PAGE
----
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Tony0945
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PostPosted: Tue Nov 10, 2015 2:36 am    Post subject: Reply with quote

Quote:
"We won everything that we could have won. There's nothing else we can win. Except for Gentoo maybe."


Yeah, I'm seeing more and more systemd in the forum requests.
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krinn
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PostPosted: Tue Nov 10, 2015 3:51 am    Post subject: Reply with quote

"Do Pottering dream about Gentoo?"
Seriously, "the wakeup call", now "Gentoo" name in his systemd presentation, he have really something with Gentoo.

ps: i'm just curious of why, as i don't think it's bad, Pottering is giving Gentoo more publicity (and a good one) than distrowatch do :D
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PostPosted: Tue Nov 10, 2015 9:54 am    Post subject: Reply with quote

steveL wrote:
Remember: simple clean code, is simple to maintain, debug, and understand, and far simpler for the compiler to optimise, and much more likely to stay fast on different platforms, and in situations you never envisaged.

Tony0945 wrote:
Another job at another client was a demo board for an offset printer. I knew and now know nothing about offset printers, so I had to program strictly on their requirements. I think that project was all assembly language, an 8051 I think. The deadline was for a trade show. I finished the project and went on vacation. They had a spec change that required a program change. They couldn't get hold of me and changed it on their own. The program manager later complimented me on writing it in a clear manner with function comments that were clear and appropriate, function names that made sense and overall clarity. they figured out what to do in an hour. We had had no walk throughs or design reviews because everyone was busy. I was rather proud of that praise.

Heh, this set off all sorts of resonances when I read it; had to take a day or so to let it go round (and reminisce ofc;)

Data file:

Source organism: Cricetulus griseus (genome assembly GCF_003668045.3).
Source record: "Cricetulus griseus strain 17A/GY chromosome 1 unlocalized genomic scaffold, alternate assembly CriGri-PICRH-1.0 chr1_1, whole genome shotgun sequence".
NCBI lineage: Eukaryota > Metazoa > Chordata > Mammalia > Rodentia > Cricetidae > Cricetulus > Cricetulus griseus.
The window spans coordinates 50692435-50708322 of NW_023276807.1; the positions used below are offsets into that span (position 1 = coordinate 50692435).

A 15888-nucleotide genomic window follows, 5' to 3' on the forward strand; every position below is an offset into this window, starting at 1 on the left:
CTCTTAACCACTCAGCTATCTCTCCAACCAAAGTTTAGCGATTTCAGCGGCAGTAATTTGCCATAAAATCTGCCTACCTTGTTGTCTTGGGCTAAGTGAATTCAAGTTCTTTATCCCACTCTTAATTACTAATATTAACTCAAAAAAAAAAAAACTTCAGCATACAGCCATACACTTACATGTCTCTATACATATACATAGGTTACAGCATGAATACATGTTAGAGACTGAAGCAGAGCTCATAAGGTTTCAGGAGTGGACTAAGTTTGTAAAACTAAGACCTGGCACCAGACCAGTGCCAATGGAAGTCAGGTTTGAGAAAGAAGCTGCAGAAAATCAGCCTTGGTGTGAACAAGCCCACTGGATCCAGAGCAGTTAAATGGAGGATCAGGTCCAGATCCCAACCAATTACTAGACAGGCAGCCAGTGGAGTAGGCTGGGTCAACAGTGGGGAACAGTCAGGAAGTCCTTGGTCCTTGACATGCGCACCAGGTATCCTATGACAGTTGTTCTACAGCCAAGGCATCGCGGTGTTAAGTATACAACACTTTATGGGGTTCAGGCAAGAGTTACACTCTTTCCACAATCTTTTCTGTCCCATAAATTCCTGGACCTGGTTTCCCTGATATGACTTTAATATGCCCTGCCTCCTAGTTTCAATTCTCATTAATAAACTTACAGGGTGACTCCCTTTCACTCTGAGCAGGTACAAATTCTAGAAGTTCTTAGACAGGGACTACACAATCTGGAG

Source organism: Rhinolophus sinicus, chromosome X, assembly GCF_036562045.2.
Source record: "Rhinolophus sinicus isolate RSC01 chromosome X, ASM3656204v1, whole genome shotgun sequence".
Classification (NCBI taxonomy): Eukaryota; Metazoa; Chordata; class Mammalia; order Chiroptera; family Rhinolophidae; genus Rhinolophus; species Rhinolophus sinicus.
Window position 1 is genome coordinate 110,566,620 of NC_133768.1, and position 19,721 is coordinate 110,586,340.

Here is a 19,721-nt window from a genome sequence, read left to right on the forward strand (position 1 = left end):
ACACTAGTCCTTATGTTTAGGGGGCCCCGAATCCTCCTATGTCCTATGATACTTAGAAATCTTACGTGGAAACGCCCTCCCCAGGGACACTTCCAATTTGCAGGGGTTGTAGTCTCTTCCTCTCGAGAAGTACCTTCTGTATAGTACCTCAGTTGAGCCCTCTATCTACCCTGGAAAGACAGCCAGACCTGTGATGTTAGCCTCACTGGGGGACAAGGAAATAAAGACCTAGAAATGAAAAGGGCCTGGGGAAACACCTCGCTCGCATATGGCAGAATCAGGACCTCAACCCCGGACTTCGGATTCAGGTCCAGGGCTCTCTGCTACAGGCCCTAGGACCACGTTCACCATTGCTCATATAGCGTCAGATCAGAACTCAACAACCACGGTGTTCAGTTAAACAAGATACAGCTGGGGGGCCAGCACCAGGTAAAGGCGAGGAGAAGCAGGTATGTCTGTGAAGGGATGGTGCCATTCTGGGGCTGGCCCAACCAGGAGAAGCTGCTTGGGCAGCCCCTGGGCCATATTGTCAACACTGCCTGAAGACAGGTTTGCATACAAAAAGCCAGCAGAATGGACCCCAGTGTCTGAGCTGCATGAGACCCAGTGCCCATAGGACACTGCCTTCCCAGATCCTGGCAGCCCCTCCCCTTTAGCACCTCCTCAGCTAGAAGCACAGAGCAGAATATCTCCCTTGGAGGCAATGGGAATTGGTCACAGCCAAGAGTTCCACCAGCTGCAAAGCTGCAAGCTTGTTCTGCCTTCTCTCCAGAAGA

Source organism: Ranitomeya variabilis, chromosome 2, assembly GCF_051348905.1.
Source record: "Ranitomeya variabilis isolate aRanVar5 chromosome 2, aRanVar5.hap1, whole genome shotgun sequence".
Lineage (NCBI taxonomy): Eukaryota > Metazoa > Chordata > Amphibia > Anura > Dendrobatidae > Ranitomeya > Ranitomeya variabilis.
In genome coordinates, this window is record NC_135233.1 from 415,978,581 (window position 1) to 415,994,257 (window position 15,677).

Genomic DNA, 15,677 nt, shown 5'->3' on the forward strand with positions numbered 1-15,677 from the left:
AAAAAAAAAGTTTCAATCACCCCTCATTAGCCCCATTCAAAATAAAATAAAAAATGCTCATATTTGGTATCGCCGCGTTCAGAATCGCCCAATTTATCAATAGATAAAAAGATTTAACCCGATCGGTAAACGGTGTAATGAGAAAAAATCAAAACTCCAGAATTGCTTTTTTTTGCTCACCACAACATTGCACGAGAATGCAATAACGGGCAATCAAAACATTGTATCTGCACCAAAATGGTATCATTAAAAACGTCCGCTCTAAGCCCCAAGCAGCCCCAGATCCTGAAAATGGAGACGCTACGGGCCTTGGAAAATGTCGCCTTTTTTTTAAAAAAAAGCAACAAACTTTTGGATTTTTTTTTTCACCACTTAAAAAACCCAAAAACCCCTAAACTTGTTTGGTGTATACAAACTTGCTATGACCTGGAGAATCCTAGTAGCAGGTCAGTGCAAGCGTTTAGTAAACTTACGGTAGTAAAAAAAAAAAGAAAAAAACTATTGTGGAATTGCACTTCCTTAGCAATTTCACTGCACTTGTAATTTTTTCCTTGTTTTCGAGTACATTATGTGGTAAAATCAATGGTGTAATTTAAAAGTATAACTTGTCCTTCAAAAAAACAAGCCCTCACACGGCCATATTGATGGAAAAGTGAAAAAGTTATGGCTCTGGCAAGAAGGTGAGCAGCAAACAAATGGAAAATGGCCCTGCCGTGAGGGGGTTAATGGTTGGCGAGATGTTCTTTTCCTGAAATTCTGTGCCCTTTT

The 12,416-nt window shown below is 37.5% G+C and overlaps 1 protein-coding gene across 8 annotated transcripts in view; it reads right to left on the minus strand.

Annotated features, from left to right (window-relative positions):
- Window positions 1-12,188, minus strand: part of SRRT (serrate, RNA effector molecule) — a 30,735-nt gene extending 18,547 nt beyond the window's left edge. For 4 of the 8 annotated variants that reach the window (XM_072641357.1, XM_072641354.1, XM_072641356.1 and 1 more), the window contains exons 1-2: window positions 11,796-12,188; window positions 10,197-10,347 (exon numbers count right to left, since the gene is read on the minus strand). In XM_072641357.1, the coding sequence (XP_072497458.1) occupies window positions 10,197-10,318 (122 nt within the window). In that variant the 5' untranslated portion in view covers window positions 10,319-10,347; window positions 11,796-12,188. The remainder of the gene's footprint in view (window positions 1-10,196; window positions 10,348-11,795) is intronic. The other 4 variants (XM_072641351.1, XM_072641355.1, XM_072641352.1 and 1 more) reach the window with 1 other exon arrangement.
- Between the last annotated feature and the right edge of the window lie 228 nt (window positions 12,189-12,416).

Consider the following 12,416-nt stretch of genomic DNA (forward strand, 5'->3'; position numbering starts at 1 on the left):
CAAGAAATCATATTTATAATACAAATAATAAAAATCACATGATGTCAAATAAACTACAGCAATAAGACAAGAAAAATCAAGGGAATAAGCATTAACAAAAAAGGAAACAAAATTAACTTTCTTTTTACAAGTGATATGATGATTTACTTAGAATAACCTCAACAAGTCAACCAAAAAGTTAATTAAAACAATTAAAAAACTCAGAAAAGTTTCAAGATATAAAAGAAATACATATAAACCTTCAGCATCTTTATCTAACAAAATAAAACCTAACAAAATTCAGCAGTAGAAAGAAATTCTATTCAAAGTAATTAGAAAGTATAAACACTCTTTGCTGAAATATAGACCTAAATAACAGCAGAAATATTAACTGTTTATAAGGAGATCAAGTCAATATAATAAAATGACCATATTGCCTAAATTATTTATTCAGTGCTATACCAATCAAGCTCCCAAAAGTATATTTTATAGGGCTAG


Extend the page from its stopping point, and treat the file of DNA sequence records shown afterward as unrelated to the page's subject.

I know exactly what you mean: being unappreciated is the fate of the programmer who cares about one's craft.
(That's why we gather on IRC with other been-there-got-the-burnouts, to commiserate..)

So it's really great when someone takes the time to compliment you, even more so when it is for what you think is worthy of praise, not just "thanks for getting it going!" (though those count too; it's nice to know someone is happier using your system, than before you came in ;)
Quote:
It takes skill to make it simple, just like it takes writing skill for an author to write a novel that flows well.

Exactly; and it is a creative effort, as with writing, painting or making music.
obligatory:
Mikhail Kalashnikov wrote:
To make something simple is a thousand times harder than making something complicated.

Quote:
L.P. would probably be proud of obscurity rather than clarity.
Yeah he is, from what I've seen over the years.
It's a shame, really, as he's quite intelligent; in the normal run of things, give it 10 years and he'll have learnt the same lessons we have.

Unfortunately, this isn't what I consider the normal run of things: he's made far too many grandiloquent, bulshytt statements along the way, excuses for why he doesn't know POSIX etc.
Now, he's learning to use those things he'd always denigrated (take a look at the code which clears a namespace, i think it is, for an example: he includes all the POSIX interfaces first, and that is pretty much most of what the code is about.)
However, he does not have the concomitant self-insight to publicly acknowledge his earlier, flawed reasoning.

From where I'm sitting, this is because he's not as interested in the craft, as he is in his 15 minutes of infamy, and the ability to lord it over people who will grow out of their need for fanboi status.

It's what I've rambled on about before, ie good coders readily admit their mistakes, because they make so many of them all the time; that's what coding is about: constant revision after review.

You can only revise based on a sense that you didn't get it right the first time, and no-one ever does: if they tell you otherwise, they're lying.
Version 0.1 might be clean and work for the subset of the problem it addresses, but it took time to get there. No code file was written at one sitting, and worked perfectly, and was minimally clean while still retaining necessary complexity, without review and edit.

On the very rare occasions where that does happen, there was in fact review and edit at the time, and there had been an awful lot of thinking, and usually at least 3 or 4 variants on the same file (likely a single function, as far as other modules are concerned), beforehand.